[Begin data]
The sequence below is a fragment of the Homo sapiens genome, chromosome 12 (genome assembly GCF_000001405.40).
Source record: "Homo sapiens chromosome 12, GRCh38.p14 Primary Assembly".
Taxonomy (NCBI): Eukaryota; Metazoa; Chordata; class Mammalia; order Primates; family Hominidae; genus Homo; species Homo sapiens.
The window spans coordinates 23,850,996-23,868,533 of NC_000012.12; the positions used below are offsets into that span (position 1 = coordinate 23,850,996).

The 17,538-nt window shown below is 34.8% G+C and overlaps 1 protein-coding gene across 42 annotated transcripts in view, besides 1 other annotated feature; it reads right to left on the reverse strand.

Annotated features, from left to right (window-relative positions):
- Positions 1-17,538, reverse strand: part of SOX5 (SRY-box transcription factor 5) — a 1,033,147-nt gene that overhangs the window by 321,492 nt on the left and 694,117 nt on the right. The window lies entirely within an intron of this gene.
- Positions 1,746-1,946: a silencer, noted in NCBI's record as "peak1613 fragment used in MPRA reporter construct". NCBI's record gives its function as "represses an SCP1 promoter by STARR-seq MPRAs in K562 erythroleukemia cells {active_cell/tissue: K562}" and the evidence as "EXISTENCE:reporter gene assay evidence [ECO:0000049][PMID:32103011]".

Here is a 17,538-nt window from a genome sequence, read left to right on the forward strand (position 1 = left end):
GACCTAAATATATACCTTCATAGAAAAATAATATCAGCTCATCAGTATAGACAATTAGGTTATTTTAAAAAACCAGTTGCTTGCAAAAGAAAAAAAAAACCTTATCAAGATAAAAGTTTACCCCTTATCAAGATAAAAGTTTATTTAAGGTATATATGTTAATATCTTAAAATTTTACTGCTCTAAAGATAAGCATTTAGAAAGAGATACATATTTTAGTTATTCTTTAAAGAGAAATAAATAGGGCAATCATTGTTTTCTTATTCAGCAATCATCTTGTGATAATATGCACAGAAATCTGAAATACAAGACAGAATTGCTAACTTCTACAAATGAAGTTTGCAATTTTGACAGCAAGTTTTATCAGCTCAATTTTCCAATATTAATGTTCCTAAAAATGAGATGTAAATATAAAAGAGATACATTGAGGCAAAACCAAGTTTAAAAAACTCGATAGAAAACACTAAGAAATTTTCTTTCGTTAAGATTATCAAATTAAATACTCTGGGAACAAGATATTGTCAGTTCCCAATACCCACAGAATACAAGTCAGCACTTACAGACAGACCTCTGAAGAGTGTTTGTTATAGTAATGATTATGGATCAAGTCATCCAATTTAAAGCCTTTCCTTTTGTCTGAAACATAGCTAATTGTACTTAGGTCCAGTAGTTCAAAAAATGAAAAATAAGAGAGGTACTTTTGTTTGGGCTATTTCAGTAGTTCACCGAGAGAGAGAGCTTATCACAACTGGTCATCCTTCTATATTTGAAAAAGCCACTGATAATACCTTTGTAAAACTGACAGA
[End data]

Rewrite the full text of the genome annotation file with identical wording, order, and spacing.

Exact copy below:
The sequence below is a fragment of the Homo sapiens genome, chromosome 12 (genome assembly GCF_000001405.40).
Source record: "Homo sapiens chromosome 12, GRCh38.p14 Primary Assembly".
Taxonomy (NCBI): Eukaryota; Metazoa; Chordata; class Mammalia; order Primates; family Hominidae; genus Homo; species Homo sapiens.
The window spans coordinates 23,850,996-23,868,533 of NC_000012.12; the positions used below are offsets into that span (position 1 = coordinate 23,850,996).

The 17,538-nt window shown below is 34.8% G+C and overlaps 1 protein-coding gene across 42 annotated transcripts in view, besides 1 other annotated feature; it reads right to left on the reverse strand.

Annotated features, from left to right (window-relative positions):
- Positions 1-17,538, reverse strand: part of SOX5 (SRY-box transcription factor 5) — a 1,033,147-nt gene that overhangs the window by 321,492 nt on the left and 694,117 nt on the right. The window lies entirely within an intron of this gene.
- Positions 1,746-1,946: a silencer, noted in NCBI's record as "peak1613 fragment used in MPRA reporter construct". NCBI's record gives its function as "represses an SCP1 promoter by STARR-seq MPRAs in K562 erythroleukemia cells {active_cell/tissue: K562}" and the evidence as "EXISTENCE:reporter gene assay evidence [ECO:0000049][PMID:32103011]".

Here is a 17,538-nt window from a genome sequence, read left to right on the forward strand (position 1 = left end):
GACCTAAATATATACCTTCATAGAAAAATAATATCAGCTCATCAGTATAGACAATTAGGTTATTTTAAAAAACCAGTTGCTTGCAAAAGAAAAAAAAAACCTTATCAAGATAAAAGTTTACCCCTTATCAAGATAAAAGTTTATTTAAGGTATATATGTTAATATCTTAAAATTTTACTGCTCTAAAGATAAGCATTTAGAAAGAGATACATATTTTAGTTATTCTTTAAAGAGAAATAAATAGGGCAATCATTGTTTTCTTATTCAGCAATCATCTTGTGATAATATGCACAGAAATCTGAAATACAAGACAGAATTGCTAACTTCTACAAATGAAGTTTGCAATTTTGACAGCAAGTTTTATCAGCTCAATTTTCCAATATTAATGTTCCTAAAAATGAGATGTAAATATAAAAGAGATACATTGAGGCAAAACCAAGTTTAAAAAACTCGATAGAAAACACTAAGAAATTTTCTTTCGTTAAGATTATCAAATTAAATACTCTGGGAACAAGATATTGTCAGTTCCCAATACCCACAGAATACAAGTCAGCACTTACAGACAGACCTCTGAAGAGTGTTTGTTATAGTAATGATTATGGATCAAGTCATCCAATTTAAAGCCTTTCCTTTTGTCTGAAACATAGCTAATTGTACTTAGGTCCAGTAGTTCAAAAAATGAAAAATAAGAGAGGTACTTTTGTTTGGGCTATTTCAGTAGTTCACCGAGAGAGAGAGCTTATCACAACTGGTCATCCTTCTATATTTGAAAAAGCCACTGATAATACCTTTGTAAAACTGACAGA